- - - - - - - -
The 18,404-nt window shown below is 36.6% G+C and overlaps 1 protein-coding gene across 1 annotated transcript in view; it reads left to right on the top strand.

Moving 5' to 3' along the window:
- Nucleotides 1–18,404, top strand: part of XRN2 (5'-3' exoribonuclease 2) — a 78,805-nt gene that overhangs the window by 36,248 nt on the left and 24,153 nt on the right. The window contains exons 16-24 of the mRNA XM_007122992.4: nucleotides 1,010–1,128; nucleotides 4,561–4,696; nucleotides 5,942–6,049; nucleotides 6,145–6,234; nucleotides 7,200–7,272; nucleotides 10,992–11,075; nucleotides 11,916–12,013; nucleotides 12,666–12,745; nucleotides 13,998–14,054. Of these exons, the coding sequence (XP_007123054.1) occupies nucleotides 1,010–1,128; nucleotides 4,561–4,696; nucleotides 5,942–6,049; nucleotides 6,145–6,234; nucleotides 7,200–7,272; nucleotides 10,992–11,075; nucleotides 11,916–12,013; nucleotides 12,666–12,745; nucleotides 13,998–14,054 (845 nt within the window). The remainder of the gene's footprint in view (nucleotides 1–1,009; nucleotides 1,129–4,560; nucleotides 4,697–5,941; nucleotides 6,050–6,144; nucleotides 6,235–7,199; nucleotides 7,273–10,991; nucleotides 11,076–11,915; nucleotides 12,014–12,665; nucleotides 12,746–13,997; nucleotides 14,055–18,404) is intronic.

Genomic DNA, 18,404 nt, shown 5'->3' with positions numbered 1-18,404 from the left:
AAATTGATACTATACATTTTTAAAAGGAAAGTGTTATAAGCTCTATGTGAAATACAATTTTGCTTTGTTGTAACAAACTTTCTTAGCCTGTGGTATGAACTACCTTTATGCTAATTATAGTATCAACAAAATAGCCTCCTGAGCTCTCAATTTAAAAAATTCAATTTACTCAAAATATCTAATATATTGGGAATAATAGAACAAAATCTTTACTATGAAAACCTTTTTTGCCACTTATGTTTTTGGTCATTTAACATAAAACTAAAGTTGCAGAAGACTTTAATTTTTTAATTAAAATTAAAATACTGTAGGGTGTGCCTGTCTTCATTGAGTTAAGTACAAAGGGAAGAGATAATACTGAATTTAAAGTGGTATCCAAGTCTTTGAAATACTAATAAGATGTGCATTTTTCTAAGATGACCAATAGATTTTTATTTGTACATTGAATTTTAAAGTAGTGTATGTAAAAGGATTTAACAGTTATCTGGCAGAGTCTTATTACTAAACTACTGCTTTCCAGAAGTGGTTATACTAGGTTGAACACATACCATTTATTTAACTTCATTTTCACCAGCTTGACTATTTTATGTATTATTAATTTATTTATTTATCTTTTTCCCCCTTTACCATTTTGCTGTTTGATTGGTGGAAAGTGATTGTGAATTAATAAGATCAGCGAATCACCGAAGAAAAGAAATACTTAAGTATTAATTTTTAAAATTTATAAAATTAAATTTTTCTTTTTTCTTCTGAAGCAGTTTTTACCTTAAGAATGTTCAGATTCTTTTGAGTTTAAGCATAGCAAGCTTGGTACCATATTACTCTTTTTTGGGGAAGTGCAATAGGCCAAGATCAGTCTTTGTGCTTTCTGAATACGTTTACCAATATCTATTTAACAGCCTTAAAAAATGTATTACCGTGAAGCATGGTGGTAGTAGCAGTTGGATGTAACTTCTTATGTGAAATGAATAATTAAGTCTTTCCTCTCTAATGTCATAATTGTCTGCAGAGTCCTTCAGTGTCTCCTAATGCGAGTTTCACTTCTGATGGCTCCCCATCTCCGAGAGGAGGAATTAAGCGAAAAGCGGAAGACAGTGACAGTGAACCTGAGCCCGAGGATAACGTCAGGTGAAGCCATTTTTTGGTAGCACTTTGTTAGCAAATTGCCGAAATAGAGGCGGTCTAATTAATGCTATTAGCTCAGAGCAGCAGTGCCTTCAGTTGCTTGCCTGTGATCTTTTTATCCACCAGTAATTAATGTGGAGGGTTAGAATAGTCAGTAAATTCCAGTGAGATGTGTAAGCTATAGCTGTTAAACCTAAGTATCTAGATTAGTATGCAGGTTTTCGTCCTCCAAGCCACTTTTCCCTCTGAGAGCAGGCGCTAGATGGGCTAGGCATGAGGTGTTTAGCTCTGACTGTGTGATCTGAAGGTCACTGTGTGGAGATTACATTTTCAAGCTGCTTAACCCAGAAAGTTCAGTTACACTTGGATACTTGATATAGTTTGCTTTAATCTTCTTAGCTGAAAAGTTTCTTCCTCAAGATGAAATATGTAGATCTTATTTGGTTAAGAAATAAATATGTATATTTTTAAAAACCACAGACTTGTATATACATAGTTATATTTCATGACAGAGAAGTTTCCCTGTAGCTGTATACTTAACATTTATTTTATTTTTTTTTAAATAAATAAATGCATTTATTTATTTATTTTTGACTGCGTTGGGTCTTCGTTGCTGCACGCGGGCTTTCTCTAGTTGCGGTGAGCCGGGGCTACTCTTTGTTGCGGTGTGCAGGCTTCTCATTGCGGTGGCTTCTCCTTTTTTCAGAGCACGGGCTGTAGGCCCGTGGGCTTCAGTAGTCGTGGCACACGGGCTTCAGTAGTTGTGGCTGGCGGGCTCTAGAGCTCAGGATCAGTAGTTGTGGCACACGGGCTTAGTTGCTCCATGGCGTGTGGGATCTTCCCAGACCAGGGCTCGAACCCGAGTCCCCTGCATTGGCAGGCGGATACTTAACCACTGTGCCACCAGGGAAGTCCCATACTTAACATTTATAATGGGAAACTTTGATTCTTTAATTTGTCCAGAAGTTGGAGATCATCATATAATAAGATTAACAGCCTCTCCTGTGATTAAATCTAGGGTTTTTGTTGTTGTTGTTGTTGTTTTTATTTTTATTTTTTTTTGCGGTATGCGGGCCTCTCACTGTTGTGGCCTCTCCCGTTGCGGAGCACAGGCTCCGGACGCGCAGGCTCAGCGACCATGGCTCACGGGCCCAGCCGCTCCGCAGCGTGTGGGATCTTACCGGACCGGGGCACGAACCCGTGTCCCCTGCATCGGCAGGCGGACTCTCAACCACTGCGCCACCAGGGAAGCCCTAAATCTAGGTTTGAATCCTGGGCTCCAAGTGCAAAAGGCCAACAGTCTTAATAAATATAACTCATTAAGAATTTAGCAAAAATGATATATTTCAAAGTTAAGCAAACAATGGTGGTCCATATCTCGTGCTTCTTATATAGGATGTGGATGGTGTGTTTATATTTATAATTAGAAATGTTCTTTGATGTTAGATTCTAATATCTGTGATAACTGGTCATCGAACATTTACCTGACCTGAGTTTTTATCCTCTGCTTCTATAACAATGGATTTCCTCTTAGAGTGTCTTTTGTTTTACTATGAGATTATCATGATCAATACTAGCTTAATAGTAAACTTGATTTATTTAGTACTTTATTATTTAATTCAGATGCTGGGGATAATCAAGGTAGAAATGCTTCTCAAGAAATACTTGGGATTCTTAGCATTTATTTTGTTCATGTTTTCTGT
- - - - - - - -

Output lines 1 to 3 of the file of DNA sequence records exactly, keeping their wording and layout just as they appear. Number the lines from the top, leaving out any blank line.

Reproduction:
The 18,404-nt window shown below is 36.6% G+C and overlaps 1 protein-coding gene across 1 annotated transcript in view; it reads left to right on the top strand.

Moving 5' to 3' along the window:
- Nucleotides 1–18,404, top strand: part of XRN2 (5'-3' exoribonuclease 2) — a 78,805-nt gene that overhangs the window by 36,248 nt on the left and 24,153 nt on the right. The window contains exons 16-24 of the mRNA XM_007122992.4: nucleotides 1,010–1,128; nucleotides 4,561–4,696; nucleotides 5,942–6,049; nucleotides 6,145–6,234; nucleotides 7,200–7,272; nucleotides 10,992–11,075; nucleotides 11,916–12,013; nucleotides 12,666–12,745; nucleotides 13,998–14,054. Of these exons, the coding sequence (XP_007123054.1) occupies nucleotides 1,010–1,128; nucleotides 4,561–4,696; nucleotides 5,942–6,049; nucleotides 6,145–6,234; nucleotides 7,200–7,272; nucleotides 10,992–11,075; nucleotides 11,916–12,013; nucleotides 12,666–12,745; nucleotides 13,998–14,054 (845 nt within the window). The remainder of the gene's footprint in view (nucleotides 1–1,009; nucleotides 1,129–4,560; nucleotides 4,697–5,941; nucleotides 6,050–6,144; nucleotides 6,235–7,199; nucleotides 7,273–10,991; nucleotides 11,076–11,915; nucleotides 12,014–12,665; nucleotides 12,746–13,997; nucleotides 14,055–18,404) is intronic.